Customs and Norms

Social norms are culturally relative. The words used in politeness rituals in one culture can mean something completely different in another. For example, thank you in American English acknowledges receiving something (a gift, a favor, a compliment), in British English it can mean “yes” similar to American English’s yes, please, and in French merci can mean “no” as in “no, thank you.” David Crystal, How Language Works: How Babies Babble, Words Change Meaning, and Languages Live or Die (Woodstock, NY: Overlook Press, 2005), 276. Additionally, what is considered a powerful language style varies from culture to culture. Confrontational language, such as swearing, can be seen as powerful in Western cultures, even though it violates some language taboos, but would be seen as immature and weak in Japan. Patricia J. Wetzel, “Are ‘Powerless’ Communication Strategies the Japanese Norm?” Language in Society 17, no. 4 (1988): 555–64.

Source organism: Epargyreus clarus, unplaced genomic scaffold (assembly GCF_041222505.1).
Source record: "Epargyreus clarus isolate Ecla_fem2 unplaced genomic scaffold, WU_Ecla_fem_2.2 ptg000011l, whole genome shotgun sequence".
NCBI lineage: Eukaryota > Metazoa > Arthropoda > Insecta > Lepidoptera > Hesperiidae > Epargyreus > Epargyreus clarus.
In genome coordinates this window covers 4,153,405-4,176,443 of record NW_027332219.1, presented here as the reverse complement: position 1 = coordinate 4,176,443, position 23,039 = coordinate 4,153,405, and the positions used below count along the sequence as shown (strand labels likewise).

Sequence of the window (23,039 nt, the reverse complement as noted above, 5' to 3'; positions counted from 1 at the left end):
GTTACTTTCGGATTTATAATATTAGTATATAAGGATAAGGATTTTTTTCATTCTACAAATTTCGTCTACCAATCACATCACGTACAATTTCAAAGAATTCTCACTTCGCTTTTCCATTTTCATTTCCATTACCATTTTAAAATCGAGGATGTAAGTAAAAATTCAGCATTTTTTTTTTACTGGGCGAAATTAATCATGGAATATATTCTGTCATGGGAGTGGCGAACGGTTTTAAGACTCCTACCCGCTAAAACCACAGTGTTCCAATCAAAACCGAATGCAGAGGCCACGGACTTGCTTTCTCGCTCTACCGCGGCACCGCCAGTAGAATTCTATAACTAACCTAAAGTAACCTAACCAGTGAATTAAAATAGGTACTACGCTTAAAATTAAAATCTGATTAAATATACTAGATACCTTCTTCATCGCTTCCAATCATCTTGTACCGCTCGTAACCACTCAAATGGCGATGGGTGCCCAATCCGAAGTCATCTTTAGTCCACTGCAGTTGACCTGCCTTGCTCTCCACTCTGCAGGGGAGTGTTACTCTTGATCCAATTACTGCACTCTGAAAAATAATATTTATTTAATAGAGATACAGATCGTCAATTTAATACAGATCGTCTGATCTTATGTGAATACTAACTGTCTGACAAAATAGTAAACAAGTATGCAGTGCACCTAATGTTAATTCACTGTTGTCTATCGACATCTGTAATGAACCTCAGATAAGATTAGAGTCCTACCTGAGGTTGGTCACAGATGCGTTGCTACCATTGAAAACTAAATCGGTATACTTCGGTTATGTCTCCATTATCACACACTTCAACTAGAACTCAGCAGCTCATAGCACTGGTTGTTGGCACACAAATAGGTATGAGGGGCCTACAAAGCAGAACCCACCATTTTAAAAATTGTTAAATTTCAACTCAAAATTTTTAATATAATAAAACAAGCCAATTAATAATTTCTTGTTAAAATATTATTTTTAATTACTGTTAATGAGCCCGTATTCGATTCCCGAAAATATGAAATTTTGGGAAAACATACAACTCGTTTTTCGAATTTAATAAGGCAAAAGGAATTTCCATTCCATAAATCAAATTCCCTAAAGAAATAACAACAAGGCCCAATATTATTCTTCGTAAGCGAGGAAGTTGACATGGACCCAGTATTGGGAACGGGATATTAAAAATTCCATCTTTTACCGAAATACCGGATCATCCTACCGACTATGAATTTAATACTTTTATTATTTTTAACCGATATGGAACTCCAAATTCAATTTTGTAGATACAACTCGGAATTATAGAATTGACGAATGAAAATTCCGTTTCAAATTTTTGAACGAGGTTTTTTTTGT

Gender also affects how we use language, but not to the extent that most people think. Although there is a widespread belief that men are more likely to communicate in a clear and straightforward way and women are more likely to communicate in an emotional and indirect way, a meta-analysis of research findings from more than two hundred studies found only small differences in the personal disclosures of men and women. Kathryn Dindia and Mike Allen, “Sex Differences in Self-Disclosure: A Meta Analysis,” Psychological Bulletin 112, no. 1 (1992): 106–24. Men and women’s levels of disclosure are even more similar when engaging in cross-gender communication, meaning men and woman are more similar when speaking to each other than when men speak to men or women speak to women. This could be due to the internalized pressure to speak about the other gender in socially sanctioned ways, in essence reinforcing the stereotypes when speaking to the same gender but challenging them in cross-gender encounters. Researchers also dispelled the belief that men interrupt more than women do, finding that men and women interrupt each other with similar frequency in cross-gender encounters. Kathryn Dindia, “The Effect of Sex of Subject and Sex of Partner on Interruptions,” Human Communication Research 13, no. 3 (1987): 345–71. These findings, which state that men and women communicate more similarly during cross-gender encounters and then communicate in more stereotypical ways in same-gender encounters, can be explained with communication accommodation theory.

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